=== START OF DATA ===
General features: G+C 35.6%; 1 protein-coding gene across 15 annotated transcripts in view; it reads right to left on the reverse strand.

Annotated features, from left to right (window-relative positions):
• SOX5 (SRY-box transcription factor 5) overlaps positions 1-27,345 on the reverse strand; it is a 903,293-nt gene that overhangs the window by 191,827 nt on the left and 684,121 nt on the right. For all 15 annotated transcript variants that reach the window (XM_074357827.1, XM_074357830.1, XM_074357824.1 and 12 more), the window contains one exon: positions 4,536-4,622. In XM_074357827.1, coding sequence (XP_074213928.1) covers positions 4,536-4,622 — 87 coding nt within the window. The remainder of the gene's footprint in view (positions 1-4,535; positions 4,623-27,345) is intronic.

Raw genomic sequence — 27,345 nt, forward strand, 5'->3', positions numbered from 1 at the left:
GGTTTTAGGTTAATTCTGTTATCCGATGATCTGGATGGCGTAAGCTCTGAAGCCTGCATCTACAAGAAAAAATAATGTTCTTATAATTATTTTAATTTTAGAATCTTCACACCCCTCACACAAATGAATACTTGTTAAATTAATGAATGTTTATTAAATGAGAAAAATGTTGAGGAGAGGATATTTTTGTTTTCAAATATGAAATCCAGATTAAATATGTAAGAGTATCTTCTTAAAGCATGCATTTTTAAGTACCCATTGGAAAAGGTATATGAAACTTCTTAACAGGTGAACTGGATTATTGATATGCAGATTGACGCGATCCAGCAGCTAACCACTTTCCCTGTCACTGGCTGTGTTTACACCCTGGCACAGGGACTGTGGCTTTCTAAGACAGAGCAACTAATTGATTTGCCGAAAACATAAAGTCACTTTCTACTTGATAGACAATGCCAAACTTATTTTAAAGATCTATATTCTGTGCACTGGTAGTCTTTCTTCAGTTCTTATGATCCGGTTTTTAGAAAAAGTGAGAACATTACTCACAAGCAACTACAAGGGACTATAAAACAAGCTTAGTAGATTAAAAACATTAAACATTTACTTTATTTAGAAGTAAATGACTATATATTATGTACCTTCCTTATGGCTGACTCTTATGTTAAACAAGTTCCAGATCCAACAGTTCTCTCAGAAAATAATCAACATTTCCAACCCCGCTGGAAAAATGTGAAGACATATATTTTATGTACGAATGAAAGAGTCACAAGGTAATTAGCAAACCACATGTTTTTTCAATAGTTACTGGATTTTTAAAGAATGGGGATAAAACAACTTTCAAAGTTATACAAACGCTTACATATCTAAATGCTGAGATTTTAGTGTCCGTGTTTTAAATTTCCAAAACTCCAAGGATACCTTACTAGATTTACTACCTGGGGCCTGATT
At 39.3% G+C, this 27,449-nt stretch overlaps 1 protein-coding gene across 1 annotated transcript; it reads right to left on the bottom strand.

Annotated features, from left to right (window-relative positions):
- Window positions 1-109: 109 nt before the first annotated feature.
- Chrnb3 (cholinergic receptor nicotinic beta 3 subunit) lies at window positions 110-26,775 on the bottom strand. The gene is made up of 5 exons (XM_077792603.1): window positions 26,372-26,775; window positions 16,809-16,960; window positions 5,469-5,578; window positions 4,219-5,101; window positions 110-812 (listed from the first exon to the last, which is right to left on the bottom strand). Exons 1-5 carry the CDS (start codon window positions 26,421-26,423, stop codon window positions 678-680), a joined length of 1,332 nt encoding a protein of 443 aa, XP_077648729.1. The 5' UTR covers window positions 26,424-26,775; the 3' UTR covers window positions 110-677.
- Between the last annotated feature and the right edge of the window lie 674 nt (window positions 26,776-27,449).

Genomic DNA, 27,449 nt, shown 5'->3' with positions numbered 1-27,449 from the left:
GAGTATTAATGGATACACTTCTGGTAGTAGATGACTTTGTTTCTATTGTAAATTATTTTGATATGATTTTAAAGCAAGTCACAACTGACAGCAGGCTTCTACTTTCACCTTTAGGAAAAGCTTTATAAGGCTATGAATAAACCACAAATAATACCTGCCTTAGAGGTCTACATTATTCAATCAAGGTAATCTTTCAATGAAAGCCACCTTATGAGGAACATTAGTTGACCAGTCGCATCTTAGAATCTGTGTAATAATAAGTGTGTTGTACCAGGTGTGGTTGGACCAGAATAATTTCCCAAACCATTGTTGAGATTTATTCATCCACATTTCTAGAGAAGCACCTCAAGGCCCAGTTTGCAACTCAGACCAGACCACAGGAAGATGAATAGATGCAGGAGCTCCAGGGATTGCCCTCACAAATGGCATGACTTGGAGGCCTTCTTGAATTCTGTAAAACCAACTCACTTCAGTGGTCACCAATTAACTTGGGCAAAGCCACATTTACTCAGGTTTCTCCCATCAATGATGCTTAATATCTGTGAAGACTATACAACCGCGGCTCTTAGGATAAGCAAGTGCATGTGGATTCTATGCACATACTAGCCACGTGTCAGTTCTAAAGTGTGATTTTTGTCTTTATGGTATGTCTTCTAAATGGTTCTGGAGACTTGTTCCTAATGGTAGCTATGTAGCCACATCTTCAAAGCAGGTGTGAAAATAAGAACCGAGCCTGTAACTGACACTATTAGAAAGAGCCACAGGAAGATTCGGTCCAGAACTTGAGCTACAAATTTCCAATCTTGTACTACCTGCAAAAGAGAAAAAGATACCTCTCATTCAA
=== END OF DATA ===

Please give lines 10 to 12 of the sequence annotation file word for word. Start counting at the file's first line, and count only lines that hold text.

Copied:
- Between the last annotated feature and the right edge of the window lie 674 nt (window positions 26,776-27,449).

Genomic DNA, 27,449 nt, shown 5'->3' with positions numbered 1-27,449 from the left:
GAGTATTAATGGATACACTTCTGGTAGTAGATGACTTTGTTTCTATTGTAAATTATTTTGATATGATTTTAAAGCAAGTCACAACTGACAGCAGGCTTCTACTTTCACCTTTAGGAAAAGCTTTATAAGGCTATGAATAAACCACAAATAATACCTGCCTTAGAGGTCTACATTATTCAATCAAGGTAATCTTTCAATGAAAGCCACCTTATGAGGAACATTAGTTGACCAGTCGCATCTTAGAATCTGTGTAATAATAAGTGTGTTGTACCAGGTGTGGTTGGACCAGAATAATTTCCCAAACCATTGTTGAGATTTATTCATCCACATTTCTAGAGAAGCACCTCAAGGCCCAGTTTGCAACTCAGACCAGACCACAGGAAGATGAATAGATGCAGGAGCTCCAGGGATTGCCCTCACAAATGGCATGACTTGGAGGCCTTCTTGAATTCTGTAAAACCAACTCACTTCAGTGGTCACCAATTAACTTGGGCAAAGCCACATTTACTCAGGTTTCTCCCATCAATGATGCTTAATATCTGTGAAGACTATACAACCGCGGCTCTTAGGATAAGCAAGTGCATGTGGATTCTATGCACATACTAGCCACGTGTCAGTTCTAAAGTGTGATTTTTGTCTTTATGGTATGTCTTCTAAATGGTTCTGGAGACTTGTTCCTAATGGTAGCTATGTAGCCACATCTTCAAAGCAGGTGTGAAAATAAGAACCGAGCCTGTAACTGACACTATTAGAAAGAGCCACAGGAAGATTCGGTCCAGAACTTGAGCTACAAATTTCCAATCTTGTACTACCTGCAAAAGAGAAAAAGATACCTCTCATTCAA